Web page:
Q: Did he live with you, live with your family?
Lowell: Yeah, he was still at home, with the family. He never moved out.
Q: So you were born in 1914. What is your earliest memory? What do you remember when you were a little boy?
Lowell: About (age) 5. I started to school with him (Homer), at a little country school up there. I was five years old, that's about my first memory.
Q: How would you get there?
Q: How far away was it?
Lowell: Well, it was about a mile and a half I imagine, something like that.
When my dad bought a place over there, it was two and a half miles, I imagine. Sometimes the weather was down toward zero and the snow would be knee deep.
I've had a good life and I've had some rough spells.
Q: Was that a one-room school house?
Q: So little kids and older kids were all together?
Lowell: All in the same building. There's a dwelling house there now but I can point out within 20 feet where it set. They had a cistern there and the school directors would haul water from the South Fork, South Fork Creek. Before school started, they would clean this out good, get all the water out and fill it with that good creek water, about two weeks before school started, so it would be cold. And they had just a regular old rope, pulling rope to draw it with. That's the water system, and the bathroom, it was wide open, 40 acres there.
Q: There wasn't an outhouse?
No. No outhouse. The boys went one way and the girls went the other way. (laugh).
Q: You lived out in the country. You would have to come to Salem to get your supplies?
Before we had that car, every Saturday, the farmers would hook up their mule and wagon and everybody would get in and go to town. Take their rigs and their chickens or whatever they had to sell and buy what they had to have.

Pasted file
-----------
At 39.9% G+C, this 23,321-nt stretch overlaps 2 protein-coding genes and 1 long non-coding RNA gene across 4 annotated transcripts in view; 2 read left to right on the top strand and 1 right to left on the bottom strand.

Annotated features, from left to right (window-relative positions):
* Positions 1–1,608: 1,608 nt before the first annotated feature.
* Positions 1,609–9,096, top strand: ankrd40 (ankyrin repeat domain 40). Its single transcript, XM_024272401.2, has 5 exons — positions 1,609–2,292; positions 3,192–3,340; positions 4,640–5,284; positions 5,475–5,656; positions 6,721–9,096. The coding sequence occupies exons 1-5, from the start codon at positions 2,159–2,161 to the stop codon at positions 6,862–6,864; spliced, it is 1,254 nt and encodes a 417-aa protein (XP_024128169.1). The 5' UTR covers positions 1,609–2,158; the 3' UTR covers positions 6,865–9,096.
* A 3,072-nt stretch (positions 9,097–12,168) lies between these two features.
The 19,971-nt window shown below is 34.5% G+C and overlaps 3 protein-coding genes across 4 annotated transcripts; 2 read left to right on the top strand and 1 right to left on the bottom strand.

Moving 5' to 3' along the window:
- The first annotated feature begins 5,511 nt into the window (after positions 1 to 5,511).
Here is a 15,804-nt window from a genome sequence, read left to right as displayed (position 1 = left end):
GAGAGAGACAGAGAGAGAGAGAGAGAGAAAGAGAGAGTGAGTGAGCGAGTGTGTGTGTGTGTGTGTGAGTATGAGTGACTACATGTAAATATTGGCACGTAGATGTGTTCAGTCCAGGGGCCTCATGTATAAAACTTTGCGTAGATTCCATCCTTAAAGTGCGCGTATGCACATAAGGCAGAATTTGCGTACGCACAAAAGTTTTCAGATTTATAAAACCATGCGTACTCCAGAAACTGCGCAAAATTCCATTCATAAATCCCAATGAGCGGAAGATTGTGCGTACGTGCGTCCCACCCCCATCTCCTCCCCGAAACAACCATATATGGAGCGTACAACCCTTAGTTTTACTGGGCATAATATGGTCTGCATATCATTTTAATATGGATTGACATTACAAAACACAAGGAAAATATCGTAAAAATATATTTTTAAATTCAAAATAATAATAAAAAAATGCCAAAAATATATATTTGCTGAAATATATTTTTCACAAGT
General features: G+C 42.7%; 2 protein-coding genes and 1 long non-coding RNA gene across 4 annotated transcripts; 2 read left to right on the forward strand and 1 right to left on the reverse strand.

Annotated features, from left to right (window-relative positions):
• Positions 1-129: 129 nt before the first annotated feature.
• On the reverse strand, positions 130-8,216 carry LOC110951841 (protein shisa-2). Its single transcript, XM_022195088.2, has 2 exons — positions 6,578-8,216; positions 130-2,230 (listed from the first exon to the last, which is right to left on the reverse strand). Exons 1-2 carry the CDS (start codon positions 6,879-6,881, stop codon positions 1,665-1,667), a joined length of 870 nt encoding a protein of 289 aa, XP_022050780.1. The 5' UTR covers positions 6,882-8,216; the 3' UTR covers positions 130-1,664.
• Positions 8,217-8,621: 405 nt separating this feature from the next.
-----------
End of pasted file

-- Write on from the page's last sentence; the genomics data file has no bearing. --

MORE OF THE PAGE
But we raised the bigger portion of what we eat. You see, we had our own cured meat and we had cows to milk and we had butter and raised plenty of corn and had cornbread. We used cornbread for a lot of things. My mother would feed cornbread to young chickens. We didn't have chicken feed. She'd make a big ole pan of cornbread and, of course, it was made with milk. The chickens would grow like everything.
Q: Did they have canning back then?
Yes. My mother, and my dad would help her, canned a lot of stuff. Used to be a lot of wild blackberries. We picked a lot of wild blackberries plus our garden stuff. A lot of tomaters and stuff like that. My dad would have a big Irish potato patch and they would keep them in a barn or somewhere they wouldn't freeze, and we had Irish potatoes year round and that was a big part of our feed. And beans, they'd plant beans and let them dry. Like you do now out of the store but we raised them.
Q: So what things did you have to get at the store? Supplies like sugar, flour, coffee?
Well, mainly, 90% of the farmers had a big bunch of chickens. Mainly, they'd sell eggs to buy their small groceries like that. And then my dad would raise a few hogs. We would have a few hogs to sell and a calf or two once in a while. Richard, people lived on what they throw away now. They were conservative with everything. But I couldn't understand how those poor old women, they cooked on a wood cook stove with no refrigerator, no electricity. They had to cook three meals every day and had to light that old wood stove and wait for it to get heated up. It's not like an electric stove where you turn it on and in a few minutes it's ready to cook.